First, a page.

Very little that I write about software is intended for a general readership. If anything, almost all is at the other extreme: I take as granted that you have a sound understanding of advanced Windows programming in general and a good knowledge of what Microsoft has already documented of the particular topic. It has to be this way, not just from my disposition and temperament but for the practical matter that I could not otherwise get to the detail that Microsoft’s documentation does not.
Where I do cover material that Microsoft documents, it is not at all unusual that what I write conflicts with Microsoft’s documentation. That is much of the point to my proceeding with the intensive research that backs up the writing: you should be able to rely on me to be correct and Microsoft to be mistaken, because Microsoft at best documents what its programmers thought they coded into the software but my aim is to document what actually is there.
The result is a resource for Windows programmers. Indeed, I think it’s one of the Internet’s most detailed resources for Windows programmers, certainly about features of Windows programming that are otherwise hardly known.
There are roughly three thousand pages here. Some are merely placeholders for work that never properly got under way or for introductions that I probably never will get round to writing. Some just track what’s new or was new. Others are statistics about what gets viewed. But the overwhelming bulk of pages here exist to say something original—not necessarily important, at least not to a wide audience, but original nonetheless.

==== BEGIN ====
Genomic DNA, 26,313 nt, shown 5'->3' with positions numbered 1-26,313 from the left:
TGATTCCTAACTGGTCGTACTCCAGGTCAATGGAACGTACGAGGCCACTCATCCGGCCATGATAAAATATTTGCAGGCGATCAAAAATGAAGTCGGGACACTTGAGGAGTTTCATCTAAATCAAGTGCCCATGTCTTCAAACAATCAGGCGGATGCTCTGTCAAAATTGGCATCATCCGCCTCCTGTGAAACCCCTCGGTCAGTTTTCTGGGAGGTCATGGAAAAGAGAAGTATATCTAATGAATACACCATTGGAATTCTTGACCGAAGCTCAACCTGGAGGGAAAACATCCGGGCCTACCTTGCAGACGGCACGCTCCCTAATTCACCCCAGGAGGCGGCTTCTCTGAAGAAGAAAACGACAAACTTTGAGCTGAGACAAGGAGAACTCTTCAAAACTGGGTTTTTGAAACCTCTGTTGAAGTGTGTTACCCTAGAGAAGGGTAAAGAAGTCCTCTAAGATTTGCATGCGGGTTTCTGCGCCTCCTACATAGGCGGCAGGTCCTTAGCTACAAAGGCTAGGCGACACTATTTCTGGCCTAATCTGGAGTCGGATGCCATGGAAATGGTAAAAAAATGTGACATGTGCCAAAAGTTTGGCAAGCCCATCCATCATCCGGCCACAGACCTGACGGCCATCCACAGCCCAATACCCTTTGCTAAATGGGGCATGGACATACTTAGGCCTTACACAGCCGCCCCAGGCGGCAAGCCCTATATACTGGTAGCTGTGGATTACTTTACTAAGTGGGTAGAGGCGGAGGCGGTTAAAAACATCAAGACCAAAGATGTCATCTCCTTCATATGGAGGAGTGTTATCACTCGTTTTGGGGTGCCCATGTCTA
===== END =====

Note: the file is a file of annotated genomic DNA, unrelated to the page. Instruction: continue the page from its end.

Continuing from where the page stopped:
This is not one of those many websites that collate suppositions from who knows where on the Internet. Though I may slip up now and then, my intention is that all the substantive work at this site is original research into primary sources, unless another source is noted, or is the application of that research to comment on a primary or secondary source.
Let it be stressed: the only primary source in a study of computer software is the software—not the product documentation, not even the source code, just the software as actually executed by the computer.
For more about the nature of this work and my reasons for doing it, please read Software Analysis by Reverse Engineering.
There are far too many pages at this website for you to navigate without the expandable table of contents to the left of this page. If you see no such thing, then please check the Browsing Guide. For an overall description of how these many pages are organised and of what little I expect of you for reading them, see About This Site.
To criticise me, thank me or submit a wish list, please read the page about feedback. I am especially concerned, of course, to hear about errors which I need to correct.
To ask for help with a technical problem, even one that I address at this site, please consult me formally and expect to pay for my time.
This website is funded from consultation services for Windows programming. If you appreciate the research behind the site and the free publication of what I find time to write up, then please consult me for your Windows programming. If you have nothing to consult me on, then please recommend my consultation services as widely as possible.
Better, if you would like to see the research and writing become established as full-time work for the public good, then please recommend it to people who have the resources to fund it and may also have the will. If all you have is an idea for possible funding, it’s very possibly more than occurs to me with my limited mind for these things, so please send me your suggestion.